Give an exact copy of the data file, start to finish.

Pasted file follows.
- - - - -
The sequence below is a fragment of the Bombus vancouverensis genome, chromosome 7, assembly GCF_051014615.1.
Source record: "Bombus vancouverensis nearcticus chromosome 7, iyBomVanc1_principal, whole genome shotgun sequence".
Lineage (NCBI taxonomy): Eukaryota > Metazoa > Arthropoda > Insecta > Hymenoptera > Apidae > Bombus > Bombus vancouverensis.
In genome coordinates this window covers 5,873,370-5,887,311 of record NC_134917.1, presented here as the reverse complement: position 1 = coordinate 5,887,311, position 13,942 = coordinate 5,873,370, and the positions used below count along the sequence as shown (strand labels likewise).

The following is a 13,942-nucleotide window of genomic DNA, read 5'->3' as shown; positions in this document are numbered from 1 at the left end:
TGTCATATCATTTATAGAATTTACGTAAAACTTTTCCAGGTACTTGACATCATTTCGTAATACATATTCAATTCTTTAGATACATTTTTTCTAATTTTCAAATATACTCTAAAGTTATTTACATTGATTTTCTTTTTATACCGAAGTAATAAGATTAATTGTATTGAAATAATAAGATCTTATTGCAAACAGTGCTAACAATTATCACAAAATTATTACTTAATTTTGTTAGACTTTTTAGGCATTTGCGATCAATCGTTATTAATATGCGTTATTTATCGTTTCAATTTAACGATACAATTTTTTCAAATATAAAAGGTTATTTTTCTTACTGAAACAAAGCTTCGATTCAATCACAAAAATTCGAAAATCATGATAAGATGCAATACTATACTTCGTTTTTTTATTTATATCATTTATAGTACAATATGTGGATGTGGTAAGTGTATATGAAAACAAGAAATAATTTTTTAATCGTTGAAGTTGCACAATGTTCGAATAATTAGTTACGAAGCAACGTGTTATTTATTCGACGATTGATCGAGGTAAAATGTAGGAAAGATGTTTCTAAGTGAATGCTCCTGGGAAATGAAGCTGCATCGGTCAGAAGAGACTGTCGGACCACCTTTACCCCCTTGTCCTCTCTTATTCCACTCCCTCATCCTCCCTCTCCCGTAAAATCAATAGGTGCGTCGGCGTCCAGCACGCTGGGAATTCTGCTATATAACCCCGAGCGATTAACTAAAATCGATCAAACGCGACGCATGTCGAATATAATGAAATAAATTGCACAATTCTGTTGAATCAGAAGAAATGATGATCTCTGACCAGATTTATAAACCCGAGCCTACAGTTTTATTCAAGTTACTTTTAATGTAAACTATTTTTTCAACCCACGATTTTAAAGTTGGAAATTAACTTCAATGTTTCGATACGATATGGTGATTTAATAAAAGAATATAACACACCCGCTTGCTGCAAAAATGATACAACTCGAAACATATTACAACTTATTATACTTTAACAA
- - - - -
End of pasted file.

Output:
The sequence below is a fragment of the Bombus vancouverensis genome, chromosome 7, assembly GCF_051014615.1.
Source record: "Bombus vancouverensis nearcticus chromosome 7, iyBomVanc1_principal, whole genome shotgun sequence".
Lineage (NCBI taxonomy): Eukaryota > Metazoa > Arthropoda > Insecta > Hymenoptera > Apidae > Bombus > Bombus vancouverensis.
In genome coordinates this window covers 5,873,370-5,887,311 of record NC_134917.1, presented here as the reverse complement: position 1 = coordinate 5,887,311, position 13,942 = coordinate 5,873,370, and the positions used below count along the sequence as shown (strand labels likewise).

The following is a 13,942-nucleotide window of genomic DNA, read 5'->3' as shown; positions in this document are numbered from 1 at the left end:
TGTCATATCATTTATAGAATTTACGTAAAACTTTTCCAGGTACTTGACATCATTTCGTAATACATATTCAATTCTTTAGATACATTTTTTCTAATTTTCAAATATACTCTAAAGTTATTTACATTGATTTTCTTTTTATACCGAAGTAATAAGATTAATTGTATTGAAATAATAAGATCTTATTGCAAACAGTGCTAACAATTATCACAAAATTATTACTTAATTTTGTTAGACTTTTTAGGCATTTGCGATCAATCGTTATTAATATGCGTTATTTATCGTTTCAATTTAACGATACAATTTTTTCAAATATAAAAGGTTATTTTTCTTACTGAAACAAAGCTTCGATTCAATCACAAAAATTCGAAAATCATGATAAGATGCAATACTATACTTCGTTTTTTTATTTATATCATTTATAGTACAATATGTGGATGTGGTAAGTGTATATGAAAACAAGAAATAATTTTTTAATCGTTGAAGTTGCACAATGTTCGAATAATTAGTTACGAAGCAACGTGTTATTTATTCGACGATTGATCGAGGTAAAATGTAGGAAAGATGTTTCTAAGTGAATGCTCCTGGGAAATGAAGCTGCATCGGTCAGAAGAGACTGTCGGACCACCTTTACCCCCTTGTCCTCTCTTATTCCACTCCCTCATCCTCCCTCTCCCGTAAAATCAATAGGTGCGTCGGCGTCCAGCACGCTGGGAATTCTGCTATATAACCCCGAGCGATTAACTAAAATCGATCAAACGCGACGCATGTCGAATATAATGAAATAAATTGCACAATTCTGTTGAATCAGAAGAAATGATGATCTCTGACCAGATTTATAAACCCGAGCCTACAGTTTTATTCAAGTTACTTTTAATGTAAACTATTTTTTCAACCCACGATTTTAAAGTTGGAAATTAACTTCAATGTTTCGATACGATATGGTGATTTAATAAAAGAATATAACACACCCGCTTGCTGCAAAAATGATACAACTCGAAACATATTACAACTTATTATACTTTAACAA